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Lindsay Clandfield on his lovely “Six Things” blog has invited us to think back to six jobs we held before becoming a teacher. Good question! None of the English teachers I know have had a straight career. Something drives us to do this crazy job, opening up to anyone and everyone as we support them on their often frustrating path to becoming proficient in a language forced upon them, often enough, and making sure they like it, too.

What were the six jobs you had before your current job that gave you your work/life skills?

So about me: I’ve always needed money, so there have been far more than six jobs. I’ll skip the IT company I worked at to earn money for college, and the other IT company I worked for when I was considering giving up teaching, and the bit jobs, to tell you about the ones most closely related to what I do today:

  1. Perhaps I was most successful at being a babysitter. I got an early start at 11 and basically owned the neighborhood. My grandfather had carved beautiful wooden puppets that my mother had sewn clothes for, and I’d put on puppet shows with the children. Or we’d go down to the Smithsonian to see the bees. We’d romp and go swimming and play games. No TV on my watch, but we acted out every cartoon character in the book. I told them stories that they’d have to help me finish. So I never really stopped being a babysitter.
  2. When I hit 16 and was able to move on to minimum wage jobs (to support my expensive record-buying habit), I went into catering. First an icecream parlor that served sundaes with a political theme, called The Ice Cream Lobby. Then a deli. I branched out and did weddings on my own. During college I waitressed, the most challenging place being a football clubhouse just south of the border in Switzerland. Excellent prep for teaching, keeping a cool head among fans speaking Swizzerdütsch!
  3. As a teen, I volunteered in France for two summers restoring monuments and sites with ICOMOS/ REMPART. I tell anyone who still has their life ahead of them: You haven’t lived if you haven’t volunteered abroad. I learned how to really learn a language. Obvious connection to teaching English there.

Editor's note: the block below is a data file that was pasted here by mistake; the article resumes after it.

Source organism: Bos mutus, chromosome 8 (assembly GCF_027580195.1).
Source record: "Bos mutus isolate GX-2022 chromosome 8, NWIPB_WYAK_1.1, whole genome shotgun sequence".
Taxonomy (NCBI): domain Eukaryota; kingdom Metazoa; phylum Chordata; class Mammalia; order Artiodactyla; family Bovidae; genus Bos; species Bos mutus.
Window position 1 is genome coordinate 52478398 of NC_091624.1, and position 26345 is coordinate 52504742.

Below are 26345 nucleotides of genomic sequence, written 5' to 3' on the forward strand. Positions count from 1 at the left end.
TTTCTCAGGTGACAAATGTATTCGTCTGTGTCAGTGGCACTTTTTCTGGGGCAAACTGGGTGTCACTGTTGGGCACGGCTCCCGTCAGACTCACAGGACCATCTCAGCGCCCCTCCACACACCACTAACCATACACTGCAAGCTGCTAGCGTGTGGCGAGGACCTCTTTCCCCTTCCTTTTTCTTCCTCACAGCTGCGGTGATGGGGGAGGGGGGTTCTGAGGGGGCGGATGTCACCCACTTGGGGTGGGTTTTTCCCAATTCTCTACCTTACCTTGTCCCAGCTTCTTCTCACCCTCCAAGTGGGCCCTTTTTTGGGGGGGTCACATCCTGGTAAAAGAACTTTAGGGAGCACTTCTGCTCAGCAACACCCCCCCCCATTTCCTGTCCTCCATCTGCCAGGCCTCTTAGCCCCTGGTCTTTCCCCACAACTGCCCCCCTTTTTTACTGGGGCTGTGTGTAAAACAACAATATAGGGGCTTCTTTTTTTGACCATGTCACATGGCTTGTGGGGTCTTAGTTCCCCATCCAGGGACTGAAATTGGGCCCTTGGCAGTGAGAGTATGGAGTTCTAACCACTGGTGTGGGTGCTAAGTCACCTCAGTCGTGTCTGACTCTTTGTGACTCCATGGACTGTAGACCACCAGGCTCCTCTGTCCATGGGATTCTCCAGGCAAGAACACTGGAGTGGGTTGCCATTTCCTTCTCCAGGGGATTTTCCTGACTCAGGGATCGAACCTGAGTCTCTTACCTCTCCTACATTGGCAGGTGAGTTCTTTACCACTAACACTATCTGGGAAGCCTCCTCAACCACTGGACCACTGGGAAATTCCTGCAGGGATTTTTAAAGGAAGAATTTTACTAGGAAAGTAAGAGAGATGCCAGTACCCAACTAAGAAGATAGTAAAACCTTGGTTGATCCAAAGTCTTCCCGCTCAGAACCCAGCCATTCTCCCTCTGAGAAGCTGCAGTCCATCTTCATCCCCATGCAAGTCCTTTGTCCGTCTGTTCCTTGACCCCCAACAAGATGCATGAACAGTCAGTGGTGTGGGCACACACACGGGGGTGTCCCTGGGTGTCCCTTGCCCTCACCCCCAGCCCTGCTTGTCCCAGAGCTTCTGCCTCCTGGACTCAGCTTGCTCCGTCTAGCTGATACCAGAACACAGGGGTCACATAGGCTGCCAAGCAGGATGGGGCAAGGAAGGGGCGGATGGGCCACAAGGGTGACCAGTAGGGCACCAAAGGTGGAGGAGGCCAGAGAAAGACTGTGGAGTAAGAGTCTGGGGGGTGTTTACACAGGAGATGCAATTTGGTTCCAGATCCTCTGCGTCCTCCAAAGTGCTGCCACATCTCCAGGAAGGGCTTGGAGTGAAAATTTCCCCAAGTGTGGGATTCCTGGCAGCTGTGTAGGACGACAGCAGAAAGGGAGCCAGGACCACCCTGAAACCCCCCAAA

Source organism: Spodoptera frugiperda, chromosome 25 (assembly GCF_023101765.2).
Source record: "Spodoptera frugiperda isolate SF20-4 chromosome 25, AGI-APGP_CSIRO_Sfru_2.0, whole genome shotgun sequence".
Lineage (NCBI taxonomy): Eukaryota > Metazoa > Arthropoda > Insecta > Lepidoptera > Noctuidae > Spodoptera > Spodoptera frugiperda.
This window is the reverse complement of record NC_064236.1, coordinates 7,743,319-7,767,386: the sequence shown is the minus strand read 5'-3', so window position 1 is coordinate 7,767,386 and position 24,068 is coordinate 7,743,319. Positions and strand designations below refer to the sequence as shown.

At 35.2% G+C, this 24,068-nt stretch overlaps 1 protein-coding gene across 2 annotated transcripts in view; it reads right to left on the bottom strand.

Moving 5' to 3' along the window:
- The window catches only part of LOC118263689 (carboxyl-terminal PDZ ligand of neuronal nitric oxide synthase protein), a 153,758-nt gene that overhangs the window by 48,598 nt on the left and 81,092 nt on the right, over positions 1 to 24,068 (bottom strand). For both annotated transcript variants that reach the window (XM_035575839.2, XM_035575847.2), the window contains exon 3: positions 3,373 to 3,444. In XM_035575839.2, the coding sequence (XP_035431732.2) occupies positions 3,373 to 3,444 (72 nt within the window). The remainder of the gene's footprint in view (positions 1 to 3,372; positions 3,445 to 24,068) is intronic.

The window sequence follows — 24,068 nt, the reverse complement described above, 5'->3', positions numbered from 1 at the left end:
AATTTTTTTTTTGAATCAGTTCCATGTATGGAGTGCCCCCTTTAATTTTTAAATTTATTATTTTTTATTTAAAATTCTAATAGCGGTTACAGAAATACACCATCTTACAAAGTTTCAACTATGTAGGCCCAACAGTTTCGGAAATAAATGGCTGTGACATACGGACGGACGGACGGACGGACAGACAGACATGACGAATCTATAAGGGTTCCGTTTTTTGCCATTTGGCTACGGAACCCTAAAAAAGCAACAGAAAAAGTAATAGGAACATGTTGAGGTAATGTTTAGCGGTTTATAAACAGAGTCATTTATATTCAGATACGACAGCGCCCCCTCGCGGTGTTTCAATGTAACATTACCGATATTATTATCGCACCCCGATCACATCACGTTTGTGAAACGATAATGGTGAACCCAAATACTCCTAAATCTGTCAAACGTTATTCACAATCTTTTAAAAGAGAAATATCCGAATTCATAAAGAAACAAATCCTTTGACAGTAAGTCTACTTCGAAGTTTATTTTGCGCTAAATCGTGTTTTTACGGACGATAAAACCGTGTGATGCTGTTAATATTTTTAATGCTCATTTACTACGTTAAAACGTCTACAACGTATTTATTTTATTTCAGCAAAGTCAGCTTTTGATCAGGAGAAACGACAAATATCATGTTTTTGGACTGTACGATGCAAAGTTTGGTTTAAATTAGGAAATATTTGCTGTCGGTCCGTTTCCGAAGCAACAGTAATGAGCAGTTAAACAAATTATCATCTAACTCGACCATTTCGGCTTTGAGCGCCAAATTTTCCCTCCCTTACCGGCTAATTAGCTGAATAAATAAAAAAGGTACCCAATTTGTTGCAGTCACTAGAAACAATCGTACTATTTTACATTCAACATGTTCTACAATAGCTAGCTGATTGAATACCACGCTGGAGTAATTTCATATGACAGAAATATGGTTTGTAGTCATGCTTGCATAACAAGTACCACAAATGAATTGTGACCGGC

4. At college I was a research assistant (political science). Very heady. I loved it, but in time became skeptical about the value of academic learning. That kept me from getting yet another degree when I parachuted into EFL. I keep toying with the idea, to open the door to a more established teaching position, but…
  5. After my MA, I became a coordinator/curator of exhibitions and educational programs at various museums. At the German Museum of Hygiene in Dresden I was involved in exhibitions devoted to Odol (a mouthwash) and Darwin and Darwinism, travelling to the US to research history and artifacts connected to genetics, immigration, racism, the Scopes Trial… Later I ran an exhibition project on the experience of migration at an archaeological museum, with an after-school program for teenagers from migrant families, along with community events, from a panel discussion to a street festival. Or: In Konstanz I worked with artist Rune Mields to develop a tour of her paintings depicting the myths of how the world came into being. Marvellous, life-changing years. Being interested in such a wide range of ideas, and learning to use artifacts to relate them, was probably the most valuable source of inspiration for what I do today.
  6. Being bilingual, I’ve worked as a translator and interpreter ever since I came to Germany in 1981. Once, in Berlin in the mid 80s when I was working for the Museum at Checkpoint Charlie, I translated a talk Johan Galtung was giving in English into German and got it all wrong when I paraphrased in English “What he means is…”

Over to you! Now, please, don’t be shy!